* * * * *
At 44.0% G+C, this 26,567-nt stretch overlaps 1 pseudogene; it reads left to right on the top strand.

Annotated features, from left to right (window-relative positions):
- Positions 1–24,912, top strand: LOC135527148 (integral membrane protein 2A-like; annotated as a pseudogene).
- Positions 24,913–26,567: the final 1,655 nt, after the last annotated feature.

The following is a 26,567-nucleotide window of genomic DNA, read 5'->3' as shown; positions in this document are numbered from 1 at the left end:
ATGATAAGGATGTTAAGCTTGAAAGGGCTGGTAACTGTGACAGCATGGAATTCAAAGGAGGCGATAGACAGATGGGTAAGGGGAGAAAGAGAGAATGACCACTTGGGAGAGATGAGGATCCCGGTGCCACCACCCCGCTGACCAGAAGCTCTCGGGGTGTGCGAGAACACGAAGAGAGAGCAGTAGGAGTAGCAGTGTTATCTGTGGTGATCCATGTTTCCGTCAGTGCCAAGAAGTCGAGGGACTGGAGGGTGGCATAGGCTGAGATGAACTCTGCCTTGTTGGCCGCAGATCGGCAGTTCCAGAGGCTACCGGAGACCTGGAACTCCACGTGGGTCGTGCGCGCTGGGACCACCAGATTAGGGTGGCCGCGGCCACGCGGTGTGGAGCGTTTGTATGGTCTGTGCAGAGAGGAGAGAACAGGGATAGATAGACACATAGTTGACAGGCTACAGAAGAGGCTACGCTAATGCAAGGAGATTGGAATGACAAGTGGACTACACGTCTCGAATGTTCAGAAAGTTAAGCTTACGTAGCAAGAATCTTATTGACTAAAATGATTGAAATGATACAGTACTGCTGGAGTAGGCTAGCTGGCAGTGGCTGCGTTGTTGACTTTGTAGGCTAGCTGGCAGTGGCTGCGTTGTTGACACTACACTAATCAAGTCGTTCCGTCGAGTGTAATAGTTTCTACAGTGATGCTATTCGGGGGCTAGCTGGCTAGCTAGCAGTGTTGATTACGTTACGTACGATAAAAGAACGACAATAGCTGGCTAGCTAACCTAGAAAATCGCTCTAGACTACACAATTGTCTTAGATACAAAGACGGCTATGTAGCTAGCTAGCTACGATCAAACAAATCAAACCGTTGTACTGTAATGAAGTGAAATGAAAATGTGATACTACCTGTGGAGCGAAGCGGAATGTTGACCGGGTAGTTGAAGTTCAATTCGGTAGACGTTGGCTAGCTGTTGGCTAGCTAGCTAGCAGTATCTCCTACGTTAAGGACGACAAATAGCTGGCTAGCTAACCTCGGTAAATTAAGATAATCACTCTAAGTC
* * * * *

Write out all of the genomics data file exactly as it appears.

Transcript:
At 44.0% G+C, this 26,567-nt stretch overlaps 1 pseudogene; it reads left to right on the top strand.

Annotated features, from left to right (window-relative positions):
- Positions 1–24,912, top strand: LOC135527148 (integral membrane protein 2A-like; annotated as a pseudogene).
- Positions 24,913–26,567: the final 1,655 nt, after the last annotated feature.

The following is a 26,567-nucleotide window of genomic DNA, read 5'->3' as shown; positions in this document are numbered from 1 at the left end:
ATGATAAGGATGTTAAGCTTGAAAGGGCTGGTAACTGTGACAGCATGGAATTCAAAGGAGGCGATAGACAGATGGGTAAGGGGAGAAAGAGAGAATGACCACTTGGGAGAGATGAGGATCCCGGTGCCACCACCCCGCTGACCAGAAGCTCTCGGGGTGTGCGAGAACACGAAGAGAGAGCAGTAGGAGTAGCAGTGTTATCTGTGGTGATCCATGTTTCCGTCAGTGCCAAGAAGTCGAGGGACTGGAGGGTGGCATAGGCTGAGATGAACTCTGCCTTGTTGGCCGCAGATCGGCAGTTCCAGAGGCTACCGGAGACCTGGAACTCCACGTGGGTCGTGCGCGCTGGGACCACCAGATTAGGGTGGCCGCGGCCACGCGGTGTGGAGCGTTTGTATGGTCTGTGCAGAGAGGAGAGAACAGGGATAGATAGACACATAGTTGACAGGCTACAGAAGAGGCTACGCTAATGCAAGGAGATTGGAATGACAAGTGGACTACACGTCTCGAATGTTCAGAAAGTTAAGCTTACGTAGCAAGAATCTTATTGACTAAAATGATTGAAATGATACAGTACTGCTGGAGTAGGCTAGCTGGCAGTGGCTGCGTTGTTGACTTTGTAGGCTAGCTGGCAGTGGCTGCGTTGTTGACACTACACTAATCAAGTCGTTCCGTCGAGTGTAATAGTTTCTACAGTGATGCTATTCGGGGGCTAGCTGGCTAGCTAGCAGTGTTGATTACGTTACGTACGATAAAAGAACGACAATAGCTGGCTAGCTAACCTAGAAAATCGCTCTAGACTACACAATTGTCTTAGATACAAAGACGGCTATGTAGCTAGCTAGCTACGATCAAACAAATCAAACCGTTGTACTGTAATGAAGTGAAATGAAAATGTGATACTACCTGTGGAGCGAAGCGGAATGTTGACCGGGTAGTTGAAGTTCAATTCGGTAGACGTTGGCTAGCTGTTGGCTAGCTAGCTAGCAGTATCTCCTACGTTAAGGACGACAAATAGCTGGCTAGCTAACCTCGGTAAATTAAGATAATCACTCTAAGTC